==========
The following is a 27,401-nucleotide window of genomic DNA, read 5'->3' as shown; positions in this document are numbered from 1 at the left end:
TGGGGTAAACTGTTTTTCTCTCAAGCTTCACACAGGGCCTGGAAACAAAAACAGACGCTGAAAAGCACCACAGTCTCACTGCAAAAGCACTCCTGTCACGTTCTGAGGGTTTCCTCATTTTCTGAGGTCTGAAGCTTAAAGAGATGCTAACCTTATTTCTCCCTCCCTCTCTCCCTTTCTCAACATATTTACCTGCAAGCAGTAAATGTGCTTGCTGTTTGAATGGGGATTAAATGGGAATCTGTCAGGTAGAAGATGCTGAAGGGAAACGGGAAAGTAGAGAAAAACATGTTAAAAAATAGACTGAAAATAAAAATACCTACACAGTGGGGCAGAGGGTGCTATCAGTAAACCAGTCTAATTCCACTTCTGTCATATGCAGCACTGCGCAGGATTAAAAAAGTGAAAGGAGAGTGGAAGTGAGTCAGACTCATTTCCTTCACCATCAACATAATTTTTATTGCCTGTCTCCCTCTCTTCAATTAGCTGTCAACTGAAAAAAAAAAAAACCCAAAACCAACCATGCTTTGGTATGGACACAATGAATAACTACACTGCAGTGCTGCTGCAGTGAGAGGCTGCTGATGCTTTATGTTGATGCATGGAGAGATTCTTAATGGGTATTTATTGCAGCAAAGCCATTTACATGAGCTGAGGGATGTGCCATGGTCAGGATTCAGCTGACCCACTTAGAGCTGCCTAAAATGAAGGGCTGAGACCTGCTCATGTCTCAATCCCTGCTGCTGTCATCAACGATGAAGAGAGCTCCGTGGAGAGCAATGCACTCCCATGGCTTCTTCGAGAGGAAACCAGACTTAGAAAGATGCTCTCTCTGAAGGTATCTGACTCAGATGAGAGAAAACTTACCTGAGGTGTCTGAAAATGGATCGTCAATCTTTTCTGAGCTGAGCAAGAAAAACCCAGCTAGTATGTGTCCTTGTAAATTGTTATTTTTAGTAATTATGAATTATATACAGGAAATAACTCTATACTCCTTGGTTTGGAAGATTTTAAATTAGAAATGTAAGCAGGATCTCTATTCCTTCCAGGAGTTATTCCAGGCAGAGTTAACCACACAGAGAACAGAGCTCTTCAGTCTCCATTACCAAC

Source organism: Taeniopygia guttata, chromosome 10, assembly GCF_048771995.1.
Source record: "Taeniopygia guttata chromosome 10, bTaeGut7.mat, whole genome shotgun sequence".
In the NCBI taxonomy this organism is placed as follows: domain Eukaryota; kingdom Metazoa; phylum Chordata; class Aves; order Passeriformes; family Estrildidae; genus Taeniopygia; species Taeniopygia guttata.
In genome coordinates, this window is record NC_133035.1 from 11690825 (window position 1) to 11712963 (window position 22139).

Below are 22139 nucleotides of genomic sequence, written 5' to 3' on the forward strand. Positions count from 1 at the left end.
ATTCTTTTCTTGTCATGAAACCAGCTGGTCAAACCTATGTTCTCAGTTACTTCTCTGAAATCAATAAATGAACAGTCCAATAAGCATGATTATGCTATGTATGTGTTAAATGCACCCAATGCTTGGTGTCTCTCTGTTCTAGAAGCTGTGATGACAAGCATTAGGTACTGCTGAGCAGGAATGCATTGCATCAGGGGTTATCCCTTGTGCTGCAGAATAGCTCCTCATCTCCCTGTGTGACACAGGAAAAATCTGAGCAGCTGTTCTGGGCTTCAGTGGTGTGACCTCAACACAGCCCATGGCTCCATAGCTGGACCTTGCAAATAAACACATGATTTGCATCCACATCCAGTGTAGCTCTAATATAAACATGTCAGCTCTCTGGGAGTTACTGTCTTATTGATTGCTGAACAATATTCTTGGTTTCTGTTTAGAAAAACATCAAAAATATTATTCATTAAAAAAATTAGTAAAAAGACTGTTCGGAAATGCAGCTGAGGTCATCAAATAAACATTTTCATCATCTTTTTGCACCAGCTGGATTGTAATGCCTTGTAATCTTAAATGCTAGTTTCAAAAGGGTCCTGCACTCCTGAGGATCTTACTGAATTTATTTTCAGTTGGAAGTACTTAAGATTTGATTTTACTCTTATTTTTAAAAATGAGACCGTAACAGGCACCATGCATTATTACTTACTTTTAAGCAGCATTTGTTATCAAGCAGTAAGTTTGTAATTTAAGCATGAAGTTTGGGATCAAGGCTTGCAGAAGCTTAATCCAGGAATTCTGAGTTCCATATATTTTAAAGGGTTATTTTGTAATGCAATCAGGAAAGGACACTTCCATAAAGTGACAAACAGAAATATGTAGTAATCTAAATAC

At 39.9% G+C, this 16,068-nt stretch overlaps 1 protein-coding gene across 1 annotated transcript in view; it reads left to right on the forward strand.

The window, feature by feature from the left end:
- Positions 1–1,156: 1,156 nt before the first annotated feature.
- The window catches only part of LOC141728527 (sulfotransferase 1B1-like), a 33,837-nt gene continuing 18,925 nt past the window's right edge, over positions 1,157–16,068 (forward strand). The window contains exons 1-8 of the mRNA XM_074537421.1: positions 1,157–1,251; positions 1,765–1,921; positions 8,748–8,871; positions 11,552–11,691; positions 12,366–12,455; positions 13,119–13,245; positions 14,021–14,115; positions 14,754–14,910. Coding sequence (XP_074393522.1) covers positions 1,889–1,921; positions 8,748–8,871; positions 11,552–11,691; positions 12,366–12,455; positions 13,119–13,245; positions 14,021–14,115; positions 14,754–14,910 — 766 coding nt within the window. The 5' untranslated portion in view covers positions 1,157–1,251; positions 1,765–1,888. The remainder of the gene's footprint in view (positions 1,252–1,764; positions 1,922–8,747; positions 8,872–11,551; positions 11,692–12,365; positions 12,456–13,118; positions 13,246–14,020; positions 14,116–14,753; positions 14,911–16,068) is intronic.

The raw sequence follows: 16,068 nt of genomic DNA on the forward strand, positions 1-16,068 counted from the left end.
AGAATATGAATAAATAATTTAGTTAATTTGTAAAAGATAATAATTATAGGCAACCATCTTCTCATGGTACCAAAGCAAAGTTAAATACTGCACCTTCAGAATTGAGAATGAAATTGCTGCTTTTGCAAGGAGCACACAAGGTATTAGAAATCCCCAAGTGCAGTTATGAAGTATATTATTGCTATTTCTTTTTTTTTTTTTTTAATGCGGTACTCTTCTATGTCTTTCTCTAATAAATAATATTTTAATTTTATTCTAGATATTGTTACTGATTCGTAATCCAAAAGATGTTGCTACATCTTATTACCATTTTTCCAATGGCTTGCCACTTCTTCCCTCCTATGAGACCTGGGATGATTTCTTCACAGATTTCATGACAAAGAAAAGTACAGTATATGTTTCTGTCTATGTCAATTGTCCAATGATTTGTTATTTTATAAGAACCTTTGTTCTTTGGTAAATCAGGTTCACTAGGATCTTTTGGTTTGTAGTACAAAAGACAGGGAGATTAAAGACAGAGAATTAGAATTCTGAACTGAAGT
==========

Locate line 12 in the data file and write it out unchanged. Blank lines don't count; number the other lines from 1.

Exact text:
- The window catches only part of LOC141728527 (sulfotransferase 1B1-like), a 33,837-nt gene continuing 18,925 nt past the window's right edge, over positions 1,157–16,068 (forward strand). The window contains exons 1-8 of the mRNA XM_074537421.1: positions 1,157–1,251; positions 1,765–1,921; positions 8,748–8,871; positions 11,552–11,691; positions 12,366–12,455; positions 13,119–13,245; positions 14,021–14,115; positions 14,754–14,910. Coding sequence (XP_074393522.1) covers positions 1,889–1,921; positions 8,748–8,871; positions 11,552–11,691; positions 12,366–12,455; positions 13,119–13,245; positions 14,021–14,115; positions 14,754–14,910 — 766 coding nt within the window. The 5' untranslated portion in view covers positions 1,157–1,251; positions 1,765–1,888. The remainder of the gene's footprint in view (positions 1,252–1,764; positions 1,922–8,747; positions 8,872–11,551; positions 11,692–12,365; positions 12,456–13,118; positions 13,246–14,020; positions 14,116–14,753; positions 14,911–16,068) is intronic.